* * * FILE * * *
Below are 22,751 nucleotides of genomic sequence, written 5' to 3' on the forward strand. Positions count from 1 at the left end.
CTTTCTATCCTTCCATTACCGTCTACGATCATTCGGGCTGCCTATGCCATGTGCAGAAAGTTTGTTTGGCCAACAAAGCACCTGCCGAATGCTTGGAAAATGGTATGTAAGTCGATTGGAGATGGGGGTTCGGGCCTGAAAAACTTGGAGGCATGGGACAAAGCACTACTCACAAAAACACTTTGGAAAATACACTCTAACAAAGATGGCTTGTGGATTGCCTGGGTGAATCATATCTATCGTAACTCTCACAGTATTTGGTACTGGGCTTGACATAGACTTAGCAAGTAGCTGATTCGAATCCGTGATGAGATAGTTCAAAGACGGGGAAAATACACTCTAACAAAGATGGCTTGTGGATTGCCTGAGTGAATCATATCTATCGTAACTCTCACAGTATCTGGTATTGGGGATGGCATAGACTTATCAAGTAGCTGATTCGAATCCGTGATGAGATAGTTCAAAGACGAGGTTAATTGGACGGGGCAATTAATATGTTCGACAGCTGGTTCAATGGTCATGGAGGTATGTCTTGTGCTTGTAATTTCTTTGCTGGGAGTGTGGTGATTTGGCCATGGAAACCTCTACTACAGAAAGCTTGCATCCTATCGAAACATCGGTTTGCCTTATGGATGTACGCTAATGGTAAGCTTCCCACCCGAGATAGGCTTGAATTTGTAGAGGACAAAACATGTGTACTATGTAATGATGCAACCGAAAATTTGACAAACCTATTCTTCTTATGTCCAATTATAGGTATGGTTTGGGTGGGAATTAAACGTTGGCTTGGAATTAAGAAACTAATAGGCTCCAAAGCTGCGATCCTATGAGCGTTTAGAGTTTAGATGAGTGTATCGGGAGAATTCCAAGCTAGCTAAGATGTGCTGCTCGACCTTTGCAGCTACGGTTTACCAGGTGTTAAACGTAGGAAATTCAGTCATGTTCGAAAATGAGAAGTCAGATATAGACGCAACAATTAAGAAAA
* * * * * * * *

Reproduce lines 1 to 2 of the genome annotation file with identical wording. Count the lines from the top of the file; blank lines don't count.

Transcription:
Below are 22,751 nucleotides of genomic sequence, written 5' to 3' on the forward strand. Positions count from 1 at the left end.
CTTTCTATCCTTCCATTACCGTCTACGATCATTCGGGCTGCCTATGCCATGTGCAGAAAGTTTGTTTGGCCAACAAAGCACCTGCCGAATGCTTGGAAAATGGTATGTAAGTCGATTGGAGATGGGGGTTCGGGCCTGAAAAACTTGGAGGCATGGGACAAAGCACTACTCACAAAAACACTTTGGAAAATACACTCTAACAAAGATGGCTTGTGGATTGCCTGGGTGAATCATATCTATCGTAACTCTCACAGTATTTGGTACTGGGCTTGACATAGACTTAGCAAGTAGCTGATTCGAATCCGTGATGAGATAGTTCAAAGACGGGGAAAATACACTCTAACAAAGATGGCTTGTGGATTGCCTGAGTGAATCATATCTATCGTAACTCTCACAGTATCTGGTATTGGGGATGGCATAGACTTATCAAGTAGCTGATTCGAATCCGTGATGAGATAGTTCAAAGACGAGGTTAATTGGACGGGGCAATTAATATGTTCGACAGCTGGTTCAATGGTCATGGAGGTATGTCTTGTGCTTGTAATTTCTTTGCTGGGAGTGTGGTGATTTGGCCATGGAAACCTCTACTACAGAAAGCTTGCATCCTATCGAAACATCGGTTTGCCTTATGGATGTACGCTAATGGTAAGCTTCCCACCCGAGATAGGCTTGAATTTGTAGAGGACAAAACATGTGTACTATGTAATGATGCAACCGAAAATTTGACAAACCTATTCTTCTTATGTCCAATTATAGGTATGGTTTGGGTGGGAATTAAACGTTGGCTTGGAATTAAGAAACTAATAGGCTCCAAAGCTGCGATCCTATGAGCGTTTAGAGTTTAGATGAGTGTATCGGGAGAATTCCAAGCTAGCTAAGATGTGCTGCTCGACCTTTGCAGCTACGGTTTACCAGGTGTTAAACGTAGGAAATTCAGTCATGTTCGAAAATGAGAAGTCAGATATAGACGCAACAATTAAGAAAA